NYC officials push COVID-19 boosters amid rise in cases
NEW YORK (AP) — New York City health officials urged COVID-19 vaccine providers Monday to make booster shots widely available to most adults who want one amid a statewide spike in infections over the past two weeks.
U.S. health officials have yet to authorize booster shots for all adults, but current federal guidance says they may be taken by anyone age 65 or older, or who has an underlying health condition or lives and works in a “high-risk” setting.
City health Commissioner Dr. Dave Chokshi said patients are better positioned than doctors to decide what qualifies as a high-risk setting, and he was advising doctors to provide booster shots to any adult patient who wants one as long as it has been at least six months since they received their second dose of the Moderna or Pfizer vaccines or at least two months since they received the single-dose Johnson & Johnson vaccine.
Dr. Mitchell Katz, the CEO of the city’s public hospital system, added that he considered all of New York City a high-risk setting because of its density.
Meanwhile, across New York state, the number of people testing positive each day for the virus has gone up 45% since Halloween. As of Monday, New York was averaging around 5,400 new cases per day over the past seven days.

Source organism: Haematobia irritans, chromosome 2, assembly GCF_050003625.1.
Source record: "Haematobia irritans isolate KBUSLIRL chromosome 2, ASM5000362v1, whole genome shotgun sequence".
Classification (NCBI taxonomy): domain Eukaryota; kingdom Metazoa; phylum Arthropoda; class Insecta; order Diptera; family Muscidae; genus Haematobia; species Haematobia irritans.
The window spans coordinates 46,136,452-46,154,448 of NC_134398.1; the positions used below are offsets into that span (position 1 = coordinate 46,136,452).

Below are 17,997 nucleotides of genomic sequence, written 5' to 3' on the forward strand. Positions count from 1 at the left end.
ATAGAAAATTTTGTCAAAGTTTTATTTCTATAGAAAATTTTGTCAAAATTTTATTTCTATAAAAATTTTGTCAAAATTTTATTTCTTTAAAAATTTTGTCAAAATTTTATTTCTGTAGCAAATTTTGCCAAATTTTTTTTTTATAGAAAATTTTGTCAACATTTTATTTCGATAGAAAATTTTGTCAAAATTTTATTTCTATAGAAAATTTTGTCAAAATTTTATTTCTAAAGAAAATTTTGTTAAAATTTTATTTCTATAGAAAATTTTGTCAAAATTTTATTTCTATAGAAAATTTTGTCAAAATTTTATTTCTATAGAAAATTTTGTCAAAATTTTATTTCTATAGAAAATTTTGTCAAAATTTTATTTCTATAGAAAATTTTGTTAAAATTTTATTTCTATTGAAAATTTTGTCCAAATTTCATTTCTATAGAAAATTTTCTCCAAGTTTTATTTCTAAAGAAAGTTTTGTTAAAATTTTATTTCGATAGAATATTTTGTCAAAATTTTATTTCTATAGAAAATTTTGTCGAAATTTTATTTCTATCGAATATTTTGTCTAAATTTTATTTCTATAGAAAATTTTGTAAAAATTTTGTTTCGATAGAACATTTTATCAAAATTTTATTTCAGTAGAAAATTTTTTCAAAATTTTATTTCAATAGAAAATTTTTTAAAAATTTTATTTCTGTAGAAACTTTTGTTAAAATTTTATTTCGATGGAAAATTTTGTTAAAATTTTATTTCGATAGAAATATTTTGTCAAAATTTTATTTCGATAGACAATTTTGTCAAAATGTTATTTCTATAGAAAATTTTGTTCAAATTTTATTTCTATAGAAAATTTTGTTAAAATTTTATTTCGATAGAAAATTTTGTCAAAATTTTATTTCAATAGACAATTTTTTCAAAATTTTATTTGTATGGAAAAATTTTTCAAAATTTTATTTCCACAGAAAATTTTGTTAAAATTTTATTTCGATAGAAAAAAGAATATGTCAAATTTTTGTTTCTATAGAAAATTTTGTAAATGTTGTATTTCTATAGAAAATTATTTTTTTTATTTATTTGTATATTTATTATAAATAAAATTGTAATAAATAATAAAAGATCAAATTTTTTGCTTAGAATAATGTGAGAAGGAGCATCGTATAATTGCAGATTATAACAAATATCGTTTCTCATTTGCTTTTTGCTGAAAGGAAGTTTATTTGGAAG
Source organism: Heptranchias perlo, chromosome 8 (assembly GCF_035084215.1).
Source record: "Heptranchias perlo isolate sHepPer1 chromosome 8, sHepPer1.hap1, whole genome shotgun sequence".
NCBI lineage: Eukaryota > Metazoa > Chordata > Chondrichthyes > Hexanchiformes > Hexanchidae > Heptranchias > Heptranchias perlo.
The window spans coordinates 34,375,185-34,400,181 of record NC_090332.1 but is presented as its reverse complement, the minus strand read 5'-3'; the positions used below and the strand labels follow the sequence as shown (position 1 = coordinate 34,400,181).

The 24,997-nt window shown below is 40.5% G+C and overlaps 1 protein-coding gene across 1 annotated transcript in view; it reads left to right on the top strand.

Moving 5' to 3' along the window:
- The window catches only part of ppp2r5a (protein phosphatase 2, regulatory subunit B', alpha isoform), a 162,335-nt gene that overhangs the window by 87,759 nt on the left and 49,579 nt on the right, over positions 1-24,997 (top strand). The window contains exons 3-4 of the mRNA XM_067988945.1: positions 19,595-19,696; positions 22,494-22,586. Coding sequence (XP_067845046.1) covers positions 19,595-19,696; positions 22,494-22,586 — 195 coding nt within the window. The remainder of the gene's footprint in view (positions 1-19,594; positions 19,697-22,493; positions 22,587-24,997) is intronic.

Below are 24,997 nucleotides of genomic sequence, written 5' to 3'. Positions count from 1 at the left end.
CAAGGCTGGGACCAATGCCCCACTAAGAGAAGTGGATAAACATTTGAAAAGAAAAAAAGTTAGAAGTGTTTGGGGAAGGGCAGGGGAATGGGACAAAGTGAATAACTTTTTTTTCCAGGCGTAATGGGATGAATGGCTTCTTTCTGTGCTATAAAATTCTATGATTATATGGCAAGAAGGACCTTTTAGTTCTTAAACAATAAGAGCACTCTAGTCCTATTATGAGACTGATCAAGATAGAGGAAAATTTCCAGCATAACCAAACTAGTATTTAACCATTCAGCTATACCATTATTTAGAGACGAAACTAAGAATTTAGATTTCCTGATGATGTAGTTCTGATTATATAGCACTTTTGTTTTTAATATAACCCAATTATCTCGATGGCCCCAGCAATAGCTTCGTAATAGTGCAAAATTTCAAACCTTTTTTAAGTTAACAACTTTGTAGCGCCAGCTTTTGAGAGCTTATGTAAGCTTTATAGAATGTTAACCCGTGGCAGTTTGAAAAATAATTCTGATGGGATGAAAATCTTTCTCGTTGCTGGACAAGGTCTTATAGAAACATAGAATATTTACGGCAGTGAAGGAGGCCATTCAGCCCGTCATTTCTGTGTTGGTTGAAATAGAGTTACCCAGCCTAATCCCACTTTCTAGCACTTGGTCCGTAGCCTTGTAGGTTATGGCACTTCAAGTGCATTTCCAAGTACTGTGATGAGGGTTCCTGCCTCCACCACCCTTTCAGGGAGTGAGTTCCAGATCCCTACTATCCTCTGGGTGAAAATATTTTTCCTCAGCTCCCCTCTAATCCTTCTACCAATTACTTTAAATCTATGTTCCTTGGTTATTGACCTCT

Officials in Erie and Monroe counties said in a joint online briefing that they were especially concerned about more stress on hospitals that are already near or over capacity.
“I understand systemic pandemic fatigue is real. I’m feeling it too, and it’s intense,” said Erie County Health Commissioner Dr. Gale Burstein. “We are living through another holiday season in the shadow of this pandemic, but with one significant change. Now we have a safe and effective vaccine to protect us all.”
Gov. Kathy Hochul said in a statement that she believes “no one who feels they are at risk should be turned away from getting a COVID-19 booster shot.”
Hill reported from Albany, New York.